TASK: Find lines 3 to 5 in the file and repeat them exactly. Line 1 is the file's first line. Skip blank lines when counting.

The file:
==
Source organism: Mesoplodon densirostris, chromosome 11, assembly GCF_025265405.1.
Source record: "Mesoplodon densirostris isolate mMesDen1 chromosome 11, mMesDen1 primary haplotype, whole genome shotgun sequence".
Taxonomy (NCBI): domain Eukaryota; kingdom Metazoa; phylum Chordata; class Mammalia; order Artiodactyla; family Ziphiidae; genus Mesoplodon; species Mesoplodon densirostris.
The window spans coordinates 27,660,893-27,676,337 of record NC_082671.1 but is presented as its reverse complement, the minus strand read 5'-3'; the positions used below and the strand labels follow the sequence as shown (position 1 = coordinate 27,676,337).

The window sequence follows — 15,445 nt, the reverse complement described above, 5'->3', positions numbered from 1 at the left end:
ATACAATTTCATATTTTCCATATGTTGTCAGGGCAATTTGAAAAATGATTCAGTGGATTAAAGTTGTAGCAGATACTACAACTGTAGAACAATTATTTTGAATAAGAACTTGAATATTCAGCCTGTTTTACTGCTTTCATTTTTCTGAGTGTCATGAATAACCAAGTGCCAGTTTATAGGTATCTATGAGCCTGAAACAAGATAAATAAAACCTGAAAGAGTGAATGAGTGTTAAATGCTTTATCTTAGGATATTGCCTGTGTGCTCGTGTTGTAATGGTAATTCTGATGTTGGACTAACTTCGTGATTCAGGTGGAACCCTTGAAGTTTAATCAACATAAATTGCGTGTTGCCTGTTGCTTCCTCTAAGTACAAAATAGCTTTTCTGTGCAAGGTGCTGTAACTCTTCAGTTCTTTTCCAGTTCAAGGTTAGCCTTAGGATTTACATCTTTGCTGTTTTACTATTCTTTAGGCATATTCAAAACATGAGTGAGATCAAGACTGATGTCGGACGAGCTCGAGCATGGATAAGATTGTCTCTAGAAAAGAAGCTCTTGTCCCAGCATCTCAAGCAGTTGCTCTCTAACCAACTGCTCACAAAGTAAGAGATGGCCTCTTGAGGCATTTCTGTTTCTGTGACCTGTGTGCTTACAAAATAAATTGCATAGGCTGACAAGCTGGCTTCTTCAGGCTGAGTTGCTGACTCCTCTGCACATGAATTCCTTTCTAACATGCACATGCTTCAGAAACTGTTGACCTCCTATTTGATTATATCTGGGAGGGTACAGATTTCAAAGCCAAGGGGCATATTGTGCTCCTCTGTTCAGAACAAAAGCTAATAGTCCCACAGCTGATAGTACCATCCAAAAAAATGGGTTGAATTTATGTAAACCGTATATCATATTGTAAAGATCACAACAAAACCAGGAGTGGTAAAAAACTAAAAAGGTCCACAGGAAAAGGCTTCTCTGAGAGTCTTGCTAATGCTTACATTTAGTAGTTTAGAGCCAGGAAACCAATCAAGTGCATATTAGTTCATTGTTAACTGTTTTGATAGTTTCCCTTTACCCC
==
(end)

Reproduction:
Taxonomy (NCBI): domain Eukaryota; kingdom Metazoa; phylum Chordata; class Mammalia; order Artiodactyla; family Ziphiidae; genus Mesoplodon; species Mesoplodon densirostris.
The window spans coordinates 27,660,893-27,676,337 of record NC_082671.1 but is presented as its reverse complement, the minus strand read 5'-3'; the positions used below and the strand labels follow the sequence as shown (position 1 = coordinate 27,676,337).

The window sequence follows — 15,445 nt, the reverse complement described above, 5'->3', positions numbered from 1 at the left end: